The diocese of Lucknow, North India, has the privilege of being the birth place of the first secular institute in India. Most Rev. Dr. Conrad De Vito OFM. Cap., the first bishop of Lucknow was installed in 1947. It was in the same year, a few days before his installation, on February 2, Pope Pius XII gave official recognition to the Secular Institutes, a new way of consecrated life in the involvement of temporal realities of the world to restore them according to the plan of God.
The teachings of Pope sank into the heart of Bishop Conrad and found its new expression in the founding of the Institute of the Maids of the Poor. Women in Uttar Pradesh were not allowed to meet men. Moreover, the religious habit of the time was a too drastic a contrast to the life style of ordinary men and women. Paratroopers of Second World War, who would easily enter the enemy camp, were his inspiration. He wanted missionary women without religious habit who would enter every house and be able to go anywhere unhindered by too many rules and regulations. However, this remained as a dream for a long time.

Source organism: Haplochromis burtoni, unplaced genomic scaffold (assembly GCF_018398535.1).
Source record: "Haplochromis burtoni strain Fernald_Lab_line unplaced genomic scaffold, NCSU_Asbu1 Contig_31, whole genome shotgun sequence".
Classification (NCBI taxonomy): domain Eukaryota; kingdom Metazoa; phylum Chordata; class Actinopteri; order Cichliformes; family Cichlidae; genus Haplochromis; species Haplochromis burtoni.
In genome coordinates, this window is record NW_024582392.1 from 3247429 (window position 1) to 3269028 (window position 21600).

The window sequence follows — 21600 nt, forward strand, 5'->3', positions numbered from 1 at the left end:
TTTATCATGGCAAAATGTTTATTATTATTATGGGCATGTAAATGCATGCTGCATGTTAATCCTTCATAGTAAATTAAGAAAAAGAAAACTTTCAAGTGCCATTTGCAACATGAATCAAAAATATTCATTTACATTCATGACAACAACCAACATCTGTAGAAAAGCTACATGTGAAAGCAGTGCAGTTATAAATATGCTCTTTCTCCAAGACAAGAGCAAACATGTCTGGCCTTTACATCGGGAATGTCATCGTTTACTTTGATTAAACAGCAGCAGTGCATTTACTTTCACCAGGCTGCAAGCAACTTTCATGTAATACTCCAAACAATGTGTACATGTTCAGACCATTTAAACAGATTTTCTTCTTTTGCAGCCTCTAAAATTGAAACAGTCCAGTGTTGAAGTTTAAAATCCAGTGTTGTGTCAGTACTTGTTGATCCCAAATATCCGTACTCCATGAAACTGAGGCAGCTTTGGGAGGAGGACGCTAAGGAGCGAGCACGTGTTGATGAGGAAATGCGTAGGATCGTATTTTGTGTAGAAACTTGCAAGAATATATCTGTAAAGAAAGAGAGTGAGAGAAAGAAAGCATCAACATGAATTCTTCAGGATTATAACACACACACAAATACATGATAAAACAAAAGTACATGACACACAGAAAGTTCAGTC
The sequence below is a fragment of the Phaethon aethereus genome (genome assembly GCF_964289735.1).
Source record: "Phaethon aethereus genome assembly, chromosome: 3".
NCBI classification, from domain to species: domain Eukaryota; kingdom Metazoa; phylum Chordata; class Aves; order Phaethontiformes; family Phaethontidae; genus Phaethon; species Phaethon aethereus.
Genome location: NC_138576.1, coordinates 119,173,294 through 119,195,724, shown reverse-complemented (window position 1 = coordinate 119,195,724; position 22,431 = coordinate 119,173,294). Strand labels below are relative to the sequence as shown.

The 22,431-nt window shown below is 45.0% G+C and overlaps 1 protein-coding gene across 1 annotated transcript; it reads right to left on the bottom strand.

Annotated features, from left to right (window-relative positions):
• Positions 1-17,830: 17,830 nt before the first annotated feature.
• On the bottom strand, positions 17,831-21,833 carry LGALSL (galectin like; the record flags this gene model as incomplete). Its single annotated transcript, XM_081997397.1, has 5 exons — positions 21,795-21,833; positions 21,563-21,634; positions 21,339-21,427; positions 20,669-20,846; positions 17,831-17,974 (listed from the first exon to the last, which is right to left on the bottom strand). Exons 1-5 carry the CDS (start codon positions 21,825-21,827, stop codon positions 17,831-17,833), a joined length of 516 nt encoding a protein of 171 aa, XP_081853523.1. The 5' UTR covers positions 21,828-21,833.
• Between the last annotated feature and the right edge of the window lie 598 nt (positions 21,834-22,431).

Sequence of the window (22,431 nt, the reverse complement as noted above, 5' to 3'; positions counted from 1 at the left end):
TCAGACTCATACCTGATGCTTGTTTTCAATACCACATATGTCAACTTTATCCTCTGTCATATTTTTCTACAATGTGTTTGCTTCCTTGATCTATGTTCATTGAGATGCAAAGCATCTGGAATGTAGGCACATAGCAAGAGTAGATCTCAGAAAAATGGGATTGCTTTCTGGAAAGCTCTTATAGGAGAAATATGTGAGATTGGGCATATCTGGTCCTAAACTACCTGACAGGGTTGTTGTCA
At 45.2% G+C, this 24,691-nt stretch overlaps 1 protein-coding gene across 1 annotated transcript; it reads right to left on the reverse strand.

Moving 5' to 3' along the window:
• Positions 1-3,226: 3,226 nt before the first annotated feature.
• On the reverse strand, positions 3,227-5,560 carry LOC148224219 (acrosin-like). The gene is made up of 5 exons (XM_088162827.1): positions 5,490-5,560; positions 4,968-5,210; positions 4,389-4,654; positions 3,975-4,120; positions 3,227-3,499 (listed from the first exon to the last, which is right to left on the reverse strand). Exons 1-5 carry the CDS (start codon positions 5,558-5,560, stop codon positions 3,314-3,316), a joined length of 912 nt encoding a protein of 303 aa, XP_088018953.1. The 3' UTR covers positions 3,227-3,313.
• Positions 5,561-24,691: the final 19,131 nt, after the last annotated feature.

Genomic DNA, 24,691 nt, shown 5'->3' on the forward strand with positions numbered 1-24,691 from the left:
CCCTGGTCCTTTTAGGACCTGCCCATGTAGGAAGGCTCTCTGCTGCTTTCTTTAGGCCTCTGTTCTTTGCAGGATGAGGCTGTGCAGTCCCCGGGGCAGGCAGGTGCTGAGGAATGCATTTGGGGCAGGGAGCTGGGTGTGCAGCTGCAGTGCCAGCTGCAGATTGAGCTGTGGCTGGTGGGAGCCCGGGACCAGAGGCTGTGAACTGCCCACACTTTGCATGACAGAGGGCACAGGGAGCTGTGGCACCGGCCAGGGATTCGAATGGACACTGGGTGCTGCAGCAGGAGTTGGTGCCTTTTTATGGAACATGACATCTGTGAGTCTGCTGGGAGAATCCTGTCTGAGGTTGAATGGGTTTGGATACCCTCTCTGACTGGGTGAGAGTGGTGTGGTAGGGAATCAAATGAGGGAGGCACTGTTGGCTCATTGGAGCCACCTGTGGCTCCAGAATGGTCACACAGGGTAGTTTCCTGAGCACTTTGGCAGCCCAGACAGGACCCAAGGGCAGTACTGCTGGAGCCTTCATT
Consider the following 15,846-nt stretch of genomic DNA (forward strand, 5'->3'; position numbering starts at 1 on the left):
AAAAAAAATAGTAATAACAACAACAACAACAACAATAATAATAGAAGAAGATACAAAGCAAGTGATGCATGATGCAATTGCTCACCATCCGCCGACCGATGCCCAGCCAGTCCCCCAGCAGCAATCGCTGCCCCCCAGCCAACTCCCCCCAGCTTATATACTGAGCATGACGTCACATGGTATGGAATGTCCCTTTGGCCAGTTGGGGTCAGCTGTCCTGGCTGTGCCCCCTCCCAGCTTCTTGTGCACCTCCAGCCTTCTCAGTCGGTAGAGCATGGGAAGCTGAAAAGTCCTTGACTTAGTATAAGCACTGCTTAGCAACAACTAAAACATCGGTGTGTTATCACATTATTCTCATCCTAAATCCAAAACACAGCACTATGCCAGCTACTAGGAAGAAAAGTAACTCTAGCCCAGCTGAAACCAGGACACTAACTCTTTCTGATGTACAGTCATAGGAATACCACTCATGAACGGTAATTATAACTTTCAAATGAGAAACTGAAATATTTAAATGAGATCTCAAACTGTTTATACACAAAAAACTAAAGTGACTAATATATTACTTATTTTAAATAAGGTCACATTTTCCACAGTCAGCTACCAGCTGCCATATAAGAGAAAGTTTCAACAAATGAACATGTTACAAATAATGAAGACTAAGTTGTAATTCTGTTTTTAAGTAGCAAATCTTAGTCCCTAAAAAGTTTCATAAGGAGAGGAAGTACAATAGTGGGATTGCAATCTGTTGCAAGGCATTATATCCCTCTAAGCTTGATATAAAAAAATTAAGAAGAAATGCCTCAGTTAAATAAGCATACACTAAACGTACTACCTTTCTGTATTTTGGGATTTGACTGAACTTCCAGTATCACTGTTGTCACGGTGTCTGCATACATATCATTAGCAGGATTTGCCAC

Having great reverence for human life, the Bishop wanted to tackle the problem of abandoned babies, poor girls and marginalized women. He acquired a building in Barabanki to provide a home and impart primary education to the poor. The Canossian Daughters of Charity agreed to carry out this task. Later the unhappiness of sisters to include baby boys brought back to him his dream of missionary women. He tried to get the assistance of the existing Secular Institutes from Europe and America. But his effort to arouse the interest of any of the existing Secular Institute did not meet with success. Hence Bishop Conrad took up the challenge of setting up a Secular Institute in his diocese. On July 6,1951 with four zealous women-Ms. Anna Joseph, Ms. Mona Hosaiah, Mrs.Getrude D’Costa and Ms. Olive Foster, a new Secular Institute with the name ‘Nursing and Teaching Society’ was founded. Soon he changed the title of the new institute into ‘Maids of the Poor’. This was to prevent the professional pride. He desired to give to the poor the services of the Maids. He used to ask, “Why can’t the poor have the privilege of having Maids as the rich?” He wanted the Maids develop the inner attitude of Mother Mary of listening and waiting upon God and repeat with her ‘Behold the hand maid of the Lord.’ He also wanted to encourage women from all walks of life join the new Institute. He was envisaging a group of women who are zealous, simple and available for service; ordinary with ordinary people but consecrated, anchored in Christ and connected to the whole cosmos.